American Mink (Neovision vision)


The American Mink (Neovison vison) is a non native semi aquatic species that now breeds in the wild following escapes from UK fur farms in the 1950s and 60s where they were bred for the fashion industry. Mink are opportunistic predators feeding on native species such as salmonids, water voles and ground nesting birds and have the potential to cause significant ecological damage. The presence of mink in west Sutherland was confirmed in 2011, although few have been seen in the area.  Mink sightings in recent months have been concentrated in the south in Coigach and Assynt, and these remain priority areas to prevent northward migration from Wester Ross.  Most recently mink tracks were found on a raft near Achiltibuie.


Dead mink at Reiff (C.MacLeod)
Dead mink at Reiff (C.MacLeod)

What to do if you see a mink.


Any mink sightings should be reported to the Trust in the first instance. 






Dead mink at Reiff (C.MacLeod)
Mink raft in situ (C.Daphne)

Monitor a mink raft


Mink rafts and tunnels are located all across the area and contain clay pads to detect mink footprints.  If there are any positive signs of mink on the rafts and tunnels, or mink sightings are reported in the area, traps are set depending on volunteer availability.  Early spring during the mating season and later in the summer when females are out with their kits are critical times to look for signs.  If you are interested in becoming a volunteer, either by monitoring a raft or acting as a dispatcher please contact us.  We are always on the lookout for new volunteers and would be very happy to hear from you (This email address is being protected from spambots. You need JavaScript enabled to view it.).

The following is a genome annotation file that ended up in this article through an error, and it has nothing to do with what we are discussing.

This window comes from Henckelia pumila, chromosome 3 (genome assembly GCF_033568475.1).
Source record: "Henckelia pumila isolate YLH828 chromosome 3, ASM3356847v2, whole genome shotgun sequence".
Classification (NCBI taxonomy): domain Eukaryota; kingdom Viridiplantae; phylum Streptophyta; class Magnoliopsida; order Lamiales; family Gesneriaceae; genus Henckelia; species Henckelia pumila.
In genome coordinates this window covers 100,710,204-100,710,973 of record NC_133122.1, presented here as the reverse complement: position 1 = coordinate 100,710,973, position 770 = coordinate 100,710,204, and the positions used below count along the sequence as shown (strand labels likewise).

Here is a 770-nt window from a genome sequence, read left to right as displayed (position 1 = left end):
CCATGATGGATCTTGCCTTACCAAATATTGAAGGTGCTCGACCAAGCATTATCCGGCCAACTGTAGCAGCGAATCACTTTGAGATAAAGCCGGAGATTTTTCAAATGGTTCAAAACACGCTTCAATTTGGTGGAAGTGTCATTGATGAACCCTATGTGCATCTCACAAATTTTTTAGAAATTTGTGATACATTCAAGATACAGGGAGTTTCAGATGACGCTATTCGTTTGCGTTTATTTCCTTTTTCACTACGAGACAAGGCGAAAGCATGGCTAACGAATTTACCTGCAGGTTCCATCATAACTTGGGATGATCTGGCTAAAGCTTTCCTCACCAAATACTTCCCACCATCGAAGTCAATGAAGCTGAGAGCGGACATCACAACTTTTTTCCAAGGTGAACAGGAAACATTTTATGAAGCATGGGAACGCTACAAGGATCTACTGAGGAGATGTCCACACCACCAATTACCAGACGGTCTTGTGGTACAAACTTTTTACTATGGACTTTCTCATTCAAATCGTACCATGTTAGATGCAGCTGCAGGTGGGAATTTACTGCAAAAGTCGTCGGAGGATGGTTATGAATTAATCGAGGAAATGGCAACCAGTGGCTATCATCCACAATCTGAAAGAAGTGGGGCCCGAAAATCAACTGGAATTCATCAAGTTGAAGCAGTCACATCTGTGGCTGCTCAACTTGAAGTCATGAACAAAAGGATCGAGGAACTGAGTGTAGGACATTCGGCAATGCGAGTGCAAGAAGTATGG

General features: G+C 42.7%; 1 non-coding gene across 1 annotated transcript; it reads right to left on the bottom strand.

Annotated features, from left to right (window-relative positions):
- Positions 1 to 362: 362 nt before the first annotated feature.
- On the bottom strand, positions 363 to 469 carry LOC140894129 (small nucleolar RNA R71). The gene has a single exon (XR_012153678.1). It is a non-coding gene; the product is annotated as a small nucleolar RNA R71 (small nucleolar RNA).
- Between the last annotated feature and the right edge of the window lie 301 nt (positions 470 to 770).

Mink prints found on a raft near Achiltibiue (K.Dunbar)
Mink prints found on a raft near Achiltibiue
Water vole prints in a tunnel near Scourie (A. Beynon-Jones)
JWater vole prints in a tunnel near Scourie
(A. Beynon-Jones)

Water Voles


Water voles are native mammals that live beside water bodies burrowing into the banks. Numbers have declined dramatically in recent years, largely due to predation by mink and habitat degradation.  Female mink are able to follow water voles into their burrows, putting them more at risk.

There is still a healthy water vole population in Assynt providing further evidence that mink are not common in the area, however their eradication is a top priority as part of ongoing water vole conservation works.  The populations in Assynt are surveyed by the University of Aberdeen and trapping allows the health and condition of individuals to be assessed.



Water vole with large tick (A-M MacMaster)
Water vole with large tick (A-M MacMaster)
Water vole with large tick (A-M MacMaster)
Water vole trapping (A-M MacMaster)
Email :    Tel : 01971 502259 
Postal Address : WSFT, Gardeners Cottage, Scourie, By Lairg. Sutherland, IV27 4SX.
Charity number : SC024426  Useful Links
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